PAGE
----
-- WB

  9. #9
    aurea plectro goldhawk's Avatar
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    I would say that for each person who won't buy because it has elves and dwarfs, there's one who will. Write the story you want to it write and write it well. A well-written story will always sell.

  10. #10
    @PeteMC666 PeteMC's Avatar
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    Quote Originally Posted by Jon Sprunk View Post
    As long as you aren't using "dwarf" as short-hand for "short, stout, likes gold, drinks lots of ale/mead, fights with an axe", you have so much room to develop your characters.
    This is exactly it, and for "elf" read "tall, willowy blondes who live in the forests and are like totally in tune with nature, and all awesome archers and stuff".

    If you can do it differently (and in your Flash you did, and I liked it and voted for you) then great, but sooooooo many people seem to pick up a D&D monster manual and go "oh yeah, dwarves, they live underground in something that I can't call Moria but is basically the same thing" and give them an axe and a horn of ale and away we go that it just gets tiresome to be honest.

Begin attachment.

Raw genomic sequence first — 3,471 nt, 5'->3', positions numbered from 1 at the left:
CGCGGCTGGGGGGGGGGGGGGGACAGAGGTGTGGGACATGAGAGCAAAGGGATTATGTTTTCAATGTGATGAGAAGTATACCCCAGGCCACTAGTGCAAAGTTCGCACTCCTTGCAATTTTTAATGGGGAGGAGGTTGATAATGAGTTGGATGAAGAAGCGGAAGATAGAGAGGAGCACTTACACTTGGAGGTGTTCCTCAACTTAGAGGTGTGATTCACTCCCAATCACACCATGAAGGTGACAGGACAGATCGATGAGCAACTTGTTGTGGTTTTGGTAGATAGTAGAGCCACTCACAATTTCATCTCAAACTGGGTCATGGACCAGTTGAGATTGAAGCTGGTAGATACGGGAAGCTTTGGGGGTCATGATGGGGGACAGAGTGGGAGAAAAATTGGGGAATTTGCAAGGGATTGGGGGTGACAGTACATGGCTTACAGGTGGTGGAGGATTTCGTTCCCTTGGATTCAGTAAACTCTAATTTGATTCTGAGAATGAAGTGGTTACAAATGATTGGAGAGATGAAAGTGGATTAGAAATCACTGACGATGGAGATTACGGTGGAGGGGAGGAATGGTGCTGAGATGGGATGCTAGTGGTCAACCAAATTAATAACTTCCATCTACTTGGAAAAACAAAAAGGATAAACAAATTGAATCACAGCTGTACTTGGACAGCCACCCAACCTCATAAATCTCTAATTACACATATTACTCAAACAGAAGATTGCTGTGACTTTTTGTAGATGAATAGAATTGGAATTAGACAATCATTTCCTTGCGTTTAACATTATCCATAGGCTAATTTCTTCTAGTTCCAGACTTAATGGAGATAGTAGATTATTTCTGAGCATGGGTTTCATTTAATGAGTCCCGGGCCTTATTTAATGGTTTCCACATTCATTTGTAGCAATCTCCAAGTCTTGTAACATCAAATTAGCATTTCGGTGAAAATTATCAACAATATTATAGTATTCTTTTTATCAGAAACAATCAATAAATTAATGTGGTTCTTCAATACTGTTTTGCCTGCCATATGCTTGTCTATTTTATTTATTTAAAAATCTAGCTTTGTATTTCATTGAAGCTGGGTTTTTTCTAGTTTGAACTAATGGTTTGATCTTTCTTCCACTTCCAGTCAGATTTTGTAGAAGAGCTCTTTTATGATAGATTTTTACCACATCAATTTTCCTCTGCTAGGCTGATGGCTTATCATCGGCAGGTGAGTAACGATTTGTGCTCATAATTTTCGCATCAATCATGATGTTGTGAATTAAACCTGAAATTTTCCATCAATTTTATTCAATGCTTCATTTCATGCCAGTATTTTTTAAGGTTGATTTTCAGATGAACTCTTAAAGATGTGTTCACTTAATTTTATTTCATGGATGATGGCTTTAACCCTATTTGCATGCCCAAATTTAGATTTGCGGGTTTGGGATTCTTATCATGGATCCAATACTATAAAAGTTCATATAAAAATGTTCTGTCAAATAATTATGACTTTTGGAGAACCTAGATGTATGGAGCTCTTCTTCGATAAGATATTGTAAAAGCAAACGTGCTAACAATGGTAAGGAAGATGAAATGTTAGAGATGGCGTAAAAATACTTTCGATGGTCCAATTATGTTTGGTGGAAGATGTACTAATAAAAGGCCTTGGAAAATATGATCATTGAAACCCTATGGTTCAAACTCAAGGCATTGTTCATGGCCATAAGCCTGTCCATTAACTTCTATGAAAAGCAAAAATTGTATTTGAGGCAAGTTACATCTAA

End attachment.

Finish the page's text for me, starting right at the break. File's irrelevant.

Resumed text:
Kat's absolutely right that these terms (especually "elf") can mean wildly different things, but sadly they usually don't.

  11. #11
    Registered User SilentDan's Avatar
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    That's why I'm defying cliches in my fantasy book. It still has elves, dwarves and so on, but the protagonists are non-typical ones. It's D&D based, but I'm making some of them classes that you wouldn't expect - like a dwarven druid, for instance (and a bartender who's pleasant and amiable, yet a dwarf... he might even abstain from alcohol!). Or a hobgoblin wizard with class (in the social class meaning, not the character class/role/job meaning, although it's a player class so...). Or a drow barbarian. Or a gnome fighter. Or a city-elf rogue (was going to go wood elf but then woke up to the fact that's been done).

    And you know what? I'm having a lot more fun writing this way - messing with cliches - than I've ever had writing stereotypes.